Pro Bono Volunteer Spotlight: Steve Epstein

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Pro Bono Project: Lawyer on the Line

By Rachel Royal
Steve Epstein considers it not only his duty as a lawyer, but his privilege, to provide pro bono service. “If not for me, who will do this work?” he questions. Since April 2010, Steve has spent his days as a Civil Litigation attorney at Poyner Spruill, LLP with a focus in Family Law. By contrast, his pro bono work is where he steps out of his everyday comfort zone to delve into landlord tenant issues and customer disputes with car dealerships. He does this through Lawyer on the Line, a partnership between the NC Bar Foundation and Legal Aid of North Carolina. Steve has been volunteering for Lawyer on the Line since its inception as the formerly known “Call 4All.” He handles approximately half a dozen calls per year, but he often assists the client well beyond the initial call, which has included writing demand letters, problem resolution, and even filing suit on the client’s behalf.

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Pro Bono Spotlight: Kevin Pratt

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Pro Bono Project: Lawyer on the Line

By Allison Standard Constance
NCBA member Kevin Pratt understands that pro bono work is an opportunity to demystify the legal process for clients and pave a way to communication that can resolve clients’ issues.  Pratt works on consumer cases with Legal Aid of North Carolina’s Lawyer on the Line program, and he also volunteers on landlord-tenant cases with Legal Aid of North Carolina-Charlotte.  In his pro bono work, he finds that information gaps exist between clients and their corporate adversaries, and with representation, the free flow of information allows the parties to better understand the dispute and resolve it amicably.

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Glory Days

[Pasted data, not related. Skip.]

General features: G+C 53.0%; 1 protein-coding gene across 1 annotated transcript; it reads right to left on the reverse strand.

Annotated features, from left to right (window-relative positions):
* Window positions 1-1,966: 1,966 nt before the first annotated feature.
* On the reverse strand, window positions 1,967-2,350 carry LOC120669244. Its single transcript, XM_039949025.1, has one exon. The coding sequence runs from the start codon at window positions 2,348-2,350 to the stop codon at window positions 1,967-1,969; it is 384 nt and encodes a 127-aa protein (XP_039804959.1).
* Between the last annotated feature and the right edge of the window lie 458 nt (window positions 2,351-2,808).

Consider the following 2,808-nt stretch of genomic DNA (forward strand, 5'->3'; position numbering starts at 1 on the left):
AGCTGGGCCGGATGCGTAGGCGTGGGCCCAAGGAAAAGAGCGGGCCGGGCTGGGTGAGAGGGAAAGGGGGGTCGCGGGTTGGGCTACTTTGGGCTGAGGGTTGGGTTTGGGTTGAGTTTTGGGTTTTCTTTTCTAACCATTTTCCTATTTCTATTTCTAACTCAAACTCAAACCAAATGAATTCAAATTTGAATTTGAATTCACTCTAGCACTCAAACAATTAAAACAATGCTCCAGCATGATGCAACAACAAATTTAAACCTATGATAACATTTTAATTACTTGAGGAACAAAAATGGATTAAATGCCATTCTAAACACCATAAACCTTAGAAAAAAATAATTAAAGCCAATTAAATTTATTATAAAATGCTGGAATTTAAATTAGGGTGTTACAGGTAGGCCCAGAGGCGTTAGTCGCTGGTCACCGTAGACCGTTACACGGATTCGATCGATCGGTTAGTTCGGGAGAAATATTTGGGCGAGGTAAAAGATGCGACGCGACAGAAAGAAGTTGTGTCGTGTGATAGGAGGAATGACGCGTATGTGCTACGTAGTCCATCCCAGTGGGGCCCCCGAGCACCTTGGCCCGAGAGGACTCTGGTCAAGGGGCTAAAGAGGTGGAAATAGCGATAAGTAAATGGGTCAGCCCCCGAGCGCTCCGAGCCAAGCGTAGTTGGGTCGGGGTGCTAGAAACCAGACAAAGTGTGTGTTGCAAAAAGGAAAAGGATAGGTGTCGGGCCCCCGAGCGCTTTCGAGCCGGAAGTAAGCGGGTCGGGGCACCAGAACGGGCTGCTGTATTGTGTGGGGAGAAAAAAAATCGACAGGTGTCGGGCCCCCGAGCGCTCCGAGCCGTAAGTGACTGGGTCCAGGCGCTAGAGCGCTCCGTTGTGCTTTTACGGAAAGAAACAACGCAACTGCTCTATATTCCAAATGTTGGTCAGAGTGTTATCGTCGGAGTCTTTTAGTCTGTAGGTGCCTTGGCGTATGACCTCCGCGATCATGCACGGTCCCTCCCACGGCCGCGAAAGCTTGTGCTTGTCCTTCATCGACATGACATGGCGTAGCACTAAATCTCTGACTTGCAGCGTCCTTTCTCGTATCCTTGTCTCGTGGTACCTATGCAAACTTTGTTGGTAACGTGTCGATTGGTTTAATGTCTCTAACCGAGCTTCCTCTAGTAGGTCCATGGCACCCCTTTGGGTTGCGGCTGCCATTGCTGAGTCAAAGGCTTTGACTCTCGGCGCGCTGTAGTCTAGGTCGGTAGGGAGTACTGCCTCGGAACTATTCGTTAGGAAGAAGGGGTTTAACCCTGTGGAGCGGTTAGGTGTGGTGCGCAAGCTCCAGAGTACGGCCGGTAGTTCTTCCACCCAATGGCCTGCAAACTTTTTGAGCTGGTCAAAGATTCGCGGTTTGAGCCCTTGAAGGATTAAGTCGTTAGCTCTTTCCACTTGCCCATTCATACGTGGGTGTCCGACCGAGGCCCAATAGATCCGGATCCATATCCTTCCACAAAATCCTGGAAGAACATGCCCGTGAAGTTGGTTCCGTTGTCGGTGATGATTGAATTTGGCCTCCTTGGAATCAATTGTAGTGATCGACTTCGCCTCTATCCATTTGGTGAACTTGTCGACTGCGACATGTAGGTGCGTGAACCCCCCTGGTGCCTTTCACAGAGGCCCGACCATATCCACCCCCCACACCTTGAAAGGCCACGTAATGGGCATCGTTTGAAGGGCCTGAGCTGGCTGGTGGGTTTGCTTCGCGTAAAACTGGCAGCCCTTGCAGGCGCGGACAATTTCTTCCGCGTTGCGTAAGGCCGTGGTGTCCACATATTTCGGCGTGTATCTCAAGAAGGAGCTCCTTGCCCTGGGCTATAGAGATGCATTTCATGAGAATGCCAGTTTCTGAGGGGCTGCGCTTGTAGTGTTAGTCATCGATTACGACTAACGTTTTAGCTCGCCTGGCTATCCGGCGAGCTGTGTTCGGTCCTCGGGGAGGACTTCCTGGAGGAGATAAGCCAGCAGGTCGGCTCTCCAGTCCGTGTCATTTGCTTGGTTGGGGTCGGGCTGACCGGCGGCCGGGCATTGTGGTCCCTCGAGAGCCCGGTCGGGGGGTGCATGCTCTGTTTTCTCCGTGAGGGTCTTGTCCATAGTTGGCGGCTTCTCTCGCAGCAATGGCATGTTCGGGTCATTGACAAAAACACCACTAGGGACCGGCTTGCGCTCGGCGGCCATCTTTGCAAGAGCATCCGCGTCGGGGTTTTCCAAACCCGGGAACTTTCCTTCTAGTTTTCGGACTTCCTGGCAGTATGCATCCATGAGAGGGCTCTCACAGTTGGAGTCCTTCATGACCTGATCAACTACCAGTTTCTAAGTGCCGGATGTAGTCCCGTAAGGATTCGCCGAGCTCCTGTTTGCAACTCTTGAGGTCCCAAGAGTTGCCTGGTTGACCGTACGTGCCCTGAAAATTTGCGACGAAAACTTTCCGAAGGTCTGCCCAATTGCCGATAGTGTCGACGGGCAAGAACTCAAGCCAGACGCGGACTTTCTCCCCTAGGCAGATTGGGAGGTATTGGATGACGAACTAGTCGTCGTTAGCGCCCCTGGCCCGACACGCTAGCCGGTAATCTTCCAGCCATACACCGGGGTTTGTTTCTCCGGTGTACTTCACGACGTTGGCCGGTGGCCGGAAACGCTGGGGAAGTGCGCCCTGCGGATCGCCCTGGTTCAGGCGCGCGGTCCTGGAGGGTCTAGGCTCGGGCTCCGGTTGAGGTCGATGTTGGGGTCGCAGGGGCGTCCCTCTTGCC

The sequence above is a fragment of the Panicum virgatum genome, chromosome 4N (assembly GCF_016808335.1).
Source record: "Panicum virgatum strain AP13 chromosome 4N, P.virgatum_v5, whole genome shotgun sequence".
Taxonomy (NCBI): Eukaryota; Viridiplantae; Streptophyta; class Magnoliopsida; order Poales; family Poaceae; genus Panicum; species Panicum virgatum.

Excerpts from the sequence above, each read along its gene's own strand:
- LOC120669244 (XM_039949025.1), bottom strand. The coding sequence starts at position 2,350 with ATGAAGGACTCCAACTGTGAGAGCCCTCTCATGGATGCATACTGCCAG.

Before They Became Great Lawyers, These Three NCBA Members
Were Part Of The “Greatest High School Football Story Ever Told”

 

In their younger days, Chip Gibbons (with ball), Steve Coggins (60) and Bill Farris were part of “the greatest high school football story ever told.”

By Russell Rawlings

In a previous life, it was my good fortune to write a book about my childhood heroes, the Fike High School Cyclones of Wilson, state 4-A football champions of 1967, 1968 and 1969.

Little did I know, while working on “Cyclone Country: The Time, The Town, The Team,” that three of those players – Bill Farris, Steve Coggins and Chip Gibbons – would take on larger meaning in my career as members of the North Carolina Bar Association.

Their names are familiar to many within the legal profession.

Farris practiced with Farris & Farris (now Farris & Thomas) in Wilson for 23 years before becoming a District Court judge.

Coggins spent 25 years practicing in Raleigh, including the last 13 of those years as a partner with Parker Poe. He has been a partner with Rountree Losee in Wilmington since 2002.

Gibbons practiced in Wilson for one year with his father before joining Poyner Spruill in Raleigh, where he is a partner and highly regarded tax attorney.

In their previous lives of some 50 years ago, they were part of “the greatest high school football story ever told.” Individually their names will not likely be found in the record books, roles reserved for their head coach, Henry Trevathan, and their superstar running back, Carlester Crumpler, both of whom are members of the N.C. Sports Hall of Fame.

But collectively, in their youth as in their adult lives, all three have embodied what is meant when it is said that the sum is greater than its parts.

 

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